Press “Test Connection” towards the bottom of the screen to ensure that all properties and credentials have been entered correctly and that you have the necessary privileges. If everything was entered properly, green text under the “Test Connection” button will appear saying “Connection created successfully”.
Press “Apply” to save your changes.
Using the breadcrumb trail at the top of the browser page, head back to the “Credit Union Reports” page.
Creating the SSRS Subscription
Now that we have stored the credentials in the report, we can now create the subscription. From the “Credit Union Reports” page of the report server, hover over the “Share Accounts by Branch” report. When the dropdown arrow appears, click on it and then choose “Subscribe”. The subscription delivery options page should appear:
This screen allows you to specify how, where, and when you would like the report delivered. In the “Delivered by:” dropdown, choose “Windows File Share”. This method will allow us to send the report to a location on our network. When you choose “Windows File Share” from the menu, the screen should change significantly:
We can leave the “File Name” text box with the default value of the report’s name. The “Path” text box is where we specify the location that we would like the report to be placed. There is an important subtlety to note here: the path must be in UNC (Universal Naming Convention) form. If we wanted to place the report on our C drive, we couldn’t use the path “C:\”. Instead, we would have to type it with the form “\\[Computer or Server Name]\c$”
To keep things simple, let’s place this report on our C drive. In the “Path” text box, type “\\[Computer or Server Name]\c$” where the [Computer or Server Name] is replaced with the name of your computer or server you are working on. For example, if I wanted to place this file on a computer named “Brewster”, I would use the path “\\Brewster\c$”.
In the “Render Format:” dropdown, choose “Excel”. Before we enter credentials, click on “Select Schedule” towards the bottom of the screen.
This screen allows us to specify when we would like this report to run. We can be very specific with the scheduling process which gives us some nice, flexible options. We want to set this report to run in about five or ten minutes from whenever you are completing the subscription. So, if it is 2pm on a Wednesday when you are following along with this post, be sure to select the checkbox next to “Wed” and set the “Start Time” to about 2:05 pm.
Press “OK” once you have this set up. Again, we want this to run within the next few minutes (if you are following on), so be sure you have your times set up correctly.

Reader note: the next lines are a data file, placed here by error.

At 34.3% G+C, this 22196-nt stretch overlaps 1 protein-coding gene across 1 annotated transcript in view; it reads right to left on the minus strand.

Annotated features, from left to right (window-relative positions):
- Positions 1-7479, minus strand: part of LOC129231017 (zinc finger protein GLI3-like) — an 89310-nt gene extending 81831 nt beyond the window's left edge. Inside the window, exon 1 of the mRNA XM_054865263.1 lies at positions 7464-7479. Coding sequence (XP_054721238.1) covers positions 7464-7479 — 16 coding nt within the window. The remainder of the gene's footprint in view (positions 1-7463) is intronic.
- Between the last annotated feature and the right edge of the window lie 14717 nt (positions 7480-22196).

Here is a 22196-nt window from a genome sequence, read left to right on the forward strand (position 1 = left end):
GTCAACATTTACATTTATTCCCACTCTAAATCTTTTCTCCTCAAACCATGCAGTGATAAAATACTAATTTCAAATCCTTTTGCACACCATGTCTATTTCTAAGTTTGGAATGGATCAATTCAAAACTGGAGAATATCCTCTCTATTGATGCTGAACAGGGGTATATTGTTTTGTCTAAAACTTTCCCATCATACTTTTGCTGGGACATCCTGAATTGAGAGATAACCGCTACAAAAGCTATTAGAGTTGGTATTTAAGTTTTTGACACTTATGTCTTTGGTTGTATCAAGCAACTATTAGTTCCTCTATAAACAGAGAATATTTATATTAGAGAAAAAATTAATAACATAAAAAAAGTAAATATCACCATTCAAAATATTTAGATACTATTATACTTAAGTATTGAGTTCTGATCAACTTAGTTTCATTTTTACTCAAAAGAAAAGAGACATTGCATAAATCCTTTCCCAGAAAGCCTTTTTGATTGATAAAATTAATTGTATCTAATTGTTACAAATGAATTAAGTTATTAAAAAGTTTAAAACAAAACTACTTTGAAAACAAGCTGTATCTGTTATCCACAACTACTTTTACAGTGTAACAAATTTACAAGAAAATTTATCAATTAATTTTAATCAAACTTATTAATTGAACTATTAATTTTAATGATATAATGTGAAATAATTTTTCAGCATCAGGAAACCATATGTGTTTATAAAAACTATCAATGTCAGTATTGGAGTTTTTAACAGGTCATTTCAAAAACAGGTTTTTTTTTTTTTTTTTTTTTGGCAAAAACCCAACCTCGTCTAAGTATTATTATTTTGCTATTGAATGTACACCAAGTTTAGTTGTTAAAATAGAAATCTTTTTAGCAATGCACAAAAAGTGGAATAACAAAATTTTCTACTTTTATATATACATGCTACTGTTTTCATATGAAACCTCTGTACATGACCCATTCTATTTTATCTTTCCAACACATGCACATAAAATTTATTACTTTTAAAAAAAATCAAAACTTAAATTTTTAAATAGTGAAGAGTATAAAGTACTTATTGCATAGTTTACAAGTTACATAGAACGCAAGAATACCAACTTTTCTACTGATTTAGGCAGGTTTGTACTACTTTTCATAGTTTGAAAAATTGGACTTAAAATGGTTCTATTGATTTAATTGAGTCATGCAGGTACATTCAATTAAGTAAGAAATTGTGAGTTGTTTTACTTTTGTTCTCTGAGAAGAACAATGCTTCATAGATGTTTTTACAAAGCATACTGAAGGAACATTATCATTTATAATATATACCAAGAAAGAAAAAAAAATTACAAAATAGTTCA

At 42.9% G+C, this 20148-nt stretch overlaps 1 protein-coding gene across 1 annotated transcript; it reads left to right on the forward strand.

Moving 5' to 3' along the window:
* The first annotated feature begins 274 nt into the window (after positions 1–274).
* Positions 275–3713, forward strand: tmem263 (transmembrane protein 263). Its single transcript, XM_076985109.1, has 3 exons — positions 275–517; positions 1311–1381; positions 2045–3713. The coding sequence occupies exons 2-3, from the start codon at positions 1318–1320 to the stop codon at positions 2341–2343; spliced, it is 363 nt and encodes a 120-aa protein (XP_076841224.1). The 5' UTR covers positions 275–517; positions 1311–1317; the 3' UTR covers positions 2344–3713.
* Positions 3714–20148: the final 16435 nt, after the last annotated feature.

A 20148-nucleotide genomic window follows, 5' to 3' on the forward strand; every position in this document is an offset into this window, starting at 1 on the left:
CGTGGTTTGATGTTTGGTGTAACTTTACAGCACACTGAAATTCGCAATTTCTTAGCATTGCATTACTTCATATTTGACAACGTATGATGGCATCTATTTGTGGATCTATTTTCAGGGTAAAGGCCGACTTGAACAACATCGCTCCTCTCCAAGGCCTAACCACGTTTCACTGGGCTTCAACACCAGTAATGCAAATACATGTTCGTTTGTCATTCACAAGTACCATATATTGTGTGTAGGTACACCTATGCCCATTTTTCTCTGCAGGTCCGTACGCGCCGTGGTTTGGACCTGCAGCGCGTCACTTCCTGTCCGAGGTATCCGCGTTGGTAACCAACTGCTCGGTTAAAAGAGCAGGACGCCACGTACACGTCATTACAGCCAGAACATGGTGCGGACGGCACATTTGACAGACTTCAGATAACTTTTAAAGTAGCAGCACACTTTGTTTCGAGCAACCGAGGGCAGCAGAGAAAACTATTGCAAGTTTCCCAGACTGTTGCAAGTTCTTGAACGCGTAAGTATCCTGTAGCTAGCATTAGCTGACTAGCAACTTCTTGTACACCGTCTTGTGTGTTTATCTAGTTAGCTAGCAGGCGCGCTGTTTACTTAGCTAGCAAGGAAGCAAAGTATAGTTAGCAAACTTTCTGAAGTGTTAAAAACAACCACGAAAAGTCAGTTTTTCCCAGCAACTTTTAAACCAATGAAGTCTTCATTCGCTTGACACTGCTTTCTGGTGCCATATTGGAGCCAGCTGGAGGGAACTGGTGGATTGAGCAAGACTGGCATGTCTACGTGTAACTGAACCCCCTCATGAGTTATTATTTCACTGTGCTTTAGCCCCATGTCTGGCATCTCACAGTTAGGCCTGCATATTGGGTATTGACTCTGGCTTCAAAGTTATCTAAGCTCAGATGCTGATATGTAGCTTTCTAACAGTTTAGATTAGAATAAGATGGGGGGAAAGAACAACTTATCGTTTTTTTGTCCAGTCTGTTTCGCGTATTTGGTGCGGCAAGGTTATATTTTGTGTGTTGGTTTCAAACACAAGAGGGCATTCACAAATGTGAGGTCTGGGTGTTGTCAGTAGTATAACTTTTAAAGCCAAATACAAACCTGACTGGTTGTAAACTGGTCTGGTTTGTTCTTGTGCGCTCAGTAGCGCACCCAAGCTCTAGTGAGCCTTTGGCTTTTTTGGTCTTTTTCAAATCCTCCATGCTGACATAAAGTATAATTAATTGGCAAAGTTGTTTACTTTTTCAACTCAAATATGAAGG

Now, you should be brought back to the “Subscription” screen. Go ahead and enter your credentials in the “User Name:” and “Password:” text boxes. I am writing this post at approximately 1:20 pm, so I have scheduled the subscription to execute at 1:25 pm.
With everything completed as you need, press “OK”. As long as there were no errors immediately flagged by the report server, your SSRS subscription should be scheduled. You should be returned to the “Credit Union Reports” page in SSRS.
Now, wait the few minutes left until the subscription should be executed. In my case, this means waiting until 1:25 pm. While you wait, you can click the “My Subscriptions” hyperlink at the top of the page.
When you click that hyperlink, you will be brought to a screen that contains all of your subscription details. Since this is the first subscription we have set up, you should see just a single row with the “Status” field set to “New Subscription”.
Once the subscription executes, this screen will be updated with the results of the last subscription execution. I have waited a few minutes, so it is past 1:25 pm which is when I had the subscription scheduled to execute. I am going to refresh the “My Subscriptions” page.
If you look at the “Status” column now, you will see that the value has changed to reflect the status of the last execution. Since this subscription executed without issue, it tells me that “The file ‘Share Accounts by Branch.xlsx’ has been saved to the “\\XXXXX\c$” file share.”.
To be sure, let’s navigate to the C drive where we told SSRS to place the report.
We can see that the “Share Accounts by Branch” report has been placed to the C drive in an Excel format just like we expected!
SSRS subscriptions can be incredibly helpful when we need to automate the delivery of reports that we have created. One of the key components of business intelligence is automating and improving the efficiency of our reporting operations. By taking advantage of the inherent features of SSRS, we can drastically reduce the manual effort involved in completing and submitting reports throughout our credit unions.